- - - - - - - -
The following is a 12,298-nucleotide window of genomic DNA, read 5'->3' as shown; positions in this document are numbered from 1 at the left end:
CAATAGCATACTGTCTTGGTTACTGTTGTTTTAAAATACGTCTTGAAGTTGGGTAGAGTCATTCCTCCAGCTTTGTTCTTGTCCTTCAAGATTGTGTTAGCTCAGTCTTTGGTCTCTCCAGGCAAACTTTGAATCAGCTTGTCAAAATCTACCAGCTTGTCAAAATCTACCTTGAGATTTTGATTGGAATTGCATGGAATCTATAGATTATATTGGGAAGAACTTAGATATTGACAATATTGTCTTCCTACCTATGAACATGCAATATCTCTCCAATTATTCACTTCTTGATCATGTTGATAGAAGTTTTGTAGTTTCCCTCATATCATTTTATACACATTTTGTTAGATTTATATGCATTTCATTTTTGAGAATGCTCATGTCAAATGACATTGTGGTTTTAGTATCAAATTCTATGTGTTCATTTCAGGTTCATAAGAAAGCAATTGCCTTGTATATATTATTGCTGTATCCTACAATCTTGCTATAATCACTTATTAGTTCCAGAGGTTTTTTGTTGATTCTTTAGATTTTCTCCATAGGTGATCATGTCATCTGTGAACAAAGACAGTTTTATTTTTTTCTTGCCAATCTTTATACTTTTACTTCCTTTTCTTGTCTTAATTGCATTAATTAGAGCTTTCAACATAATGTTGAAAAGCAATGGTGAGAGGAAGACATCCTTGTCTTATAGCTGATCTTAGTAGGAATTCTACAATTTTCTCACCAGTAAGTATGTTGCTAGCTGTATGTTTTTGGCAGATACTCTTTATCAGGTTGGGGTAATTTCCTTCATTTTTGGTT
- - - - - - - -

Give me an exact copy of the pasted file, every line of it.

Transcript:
The following is a 12,298-nucleotide window of genomic DNA, read 5'->3' as shown; positions in this document are numbered from 1 at the left end:
CAATAGCATACTGTCTTGGTTACTGTTGTTTTAAAATACGTCTTGAAGTTGGGTAGAGTCATTCCTCCAGCTTTGTTCTTGTCCTTCAAGATTGTGTTAGCTCAGTCTTTGGTCTCTCCAGGCAAACTTTGAATCAGCTTGTCAAAATCTACCAGCTTGTCAAAATCTACCTTGAGATTTTGATTGGAATTGCATGGAATCTATAGATTATATTGGGAAGAACTTAGATATTGACAATATTGTCTTCCTACCTATGAACATGCAATATCTCTCCAATTATTCACTTCTTGATCATGTTGATAGAAGTTTTGTAGTTTCCCTCATATCATTTTATACACATTTTGTTAGATTTATATGCATTTCATTTTTGAGAATGCTCATGTCAAATGACATTGTGGTTTTAGTATCAAATTCTATGTGTTCATTTCAGGTTCATAAGAAAGCAATTGCCTTGTATATATTATTGCTGTATCCTACAATCTTGCTATAATCACTTATTAGTTCCAGAGGTTTTTTGTTGATTCTTTAGATTTTCTCCATAGGTGATCATGTCATCTGTGAACAAAGACAGTTTTATTTTTTTCTTGCCAATCTTTATACTTTTACTTCCTTTTCTTGTCTTAATTGCATTAATTAGAGCTTTCAACATAATGTTGAAAAGCAATGGTGAGAGGAAGACATCCTTGTCTTATAGCTGATCTTAGTAGGAATTCTACAATTTTCTCACCAGTAAGTATGTTGCTAGCTGTATGTTTTTGGCAGATACTCTTTATCAGGTTGGGGTAATTTCCTTCATTTTTGGTT